Tribute to Dr. Daniel Denis Laroche, Sr., MD (1932-2020)
Dr. Daniel D. Laroche was born on February 7, 1932 in Jacmel, Haiti. He was the son of Pauline Denis and Clautere Laroche. He was the youngest of the children that included brothers Andre, Leon, Elie and Aristide Laroche and sisters Genese and Sylvie Laroche. His father died before he was born, and he grew up in a large family with a single mom. There were many financial struggles at home and in a country with a challenged economy, high unemployment, and limited economic opportunities. He would often work hard at the local coffee businesses and other odd jobs.
During his early school years, Daniel learned about Napoleon Bonaparte who stated, “My decision to destroy the authority of the blacks in Saint Dominque (Haiti) is not so much based on considerations of commerce and money, as on the need to block forever the march of the blacks in the world”. He also learned about Tousaint L’overture a national hero of Haiti who defeated Napoleon but was subsequently kidnapped deceitfully and stated. “In overthrowing me, you have cut only the trunk of the tree of liberty. It will spring up again for its roots are numerous and deep”. This education always stuck with Daniel and motivated him to achieve success despite historical obstacles. He was very bright and studious and graduated from Université d’État d’Haïti (UEH) medical school in Haiti.
In pursuit of better opportunities, he migrated to Montreal, Canada and did his residency in Internal Medicine at the hospital Notre Dame. While training he met and fell in love with Lise Beaulieu and got married. Despite his intelligence and becoming Chief resident at the hospital since he was not a Canadian citizen to practice in Canada, he was told he would have to work as a Chief resident for 5 additional years. He was not happy about this and felt he was being taken advantage of and exploited. Learning about the shortage and need for Anesthesiologists in the US he learned English and moved to New York City and to pursue fairer opportunities and started another residency in Anesthesiology at Mount Sinai Hospital. He was one of the first Blacks in the Anesthesiology residency at Mount Sinai. He then became board certified in Anesthesiology. After he left Canada the residency at L’Hopital Notre Dame changed their policy of differential treatment of foreign doctors with extended residencies.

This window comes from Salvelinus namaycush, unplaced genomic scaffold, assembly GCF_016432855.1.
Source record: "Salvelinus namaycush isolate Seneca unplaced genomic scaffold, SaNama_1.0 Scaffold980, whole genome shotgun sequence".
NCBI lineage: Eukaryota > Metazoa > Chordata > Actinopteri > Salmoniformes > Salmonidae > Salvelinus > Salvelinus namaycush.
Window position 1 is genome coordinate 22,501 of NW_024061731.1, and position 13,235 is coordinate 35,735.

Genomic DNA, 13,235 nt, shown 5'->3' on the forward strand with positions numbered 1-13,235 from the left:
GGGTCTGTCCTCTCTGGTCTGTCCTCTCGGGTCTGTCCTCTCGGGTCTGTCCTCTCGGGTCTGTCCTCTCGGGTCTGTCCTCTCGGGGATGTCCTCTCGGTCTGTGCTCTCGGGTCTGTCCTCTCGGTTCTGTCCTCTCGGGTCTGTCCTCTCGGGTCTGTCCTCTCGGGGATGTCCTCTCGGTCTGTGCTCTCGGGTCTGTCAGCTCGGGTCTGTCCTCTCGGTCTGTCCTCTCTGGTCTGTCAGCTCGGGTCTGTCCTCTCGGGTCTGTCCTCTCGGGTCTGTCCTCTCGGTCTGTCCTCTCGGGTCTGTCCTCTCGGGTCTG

Daniel worked at Jamaica Hospital in New York City for 25 years as an Anesthesiologist, a profession he loved. He was on the front lines addressing health disparities and saving lives from gunshot wounds, drug abuse and domestic violence and health disparities during the turbulent times of the 1970’s, 80’s and 90’s in Queens, New York. He further observed ongoing racial healthcare disparities in the Caribbean, Africa and around the world. He supported addressing this by delivering excellent care, via remittances, charitable causes, and mentoring. He loved classical music, reading, finance and inspired by Toussaint L’Overture and Martin Luther King always trying to make the world a better place.
He then retired and moved to Dania Beach where he called home for over 23 years. Throughout his life he achieved his childhood dream of traveling around the world. Daniel also invested in owning his own home and the stock market with a diversified portfolio with monthly contributions and dollar cost averaging. He believed in saving for a rainy day, “save each penny and the dollars will take care of themselves”, creating generational wealth and legacy. He was married 55 years with his beloved wife Lise. Daniel will be remembered for his commitment to academic excellence, integrity, humor, patience, and class. They had three children; Daniel, Josee, and Manon all of whom became successful professionals with his guidance and emphasis on higher education.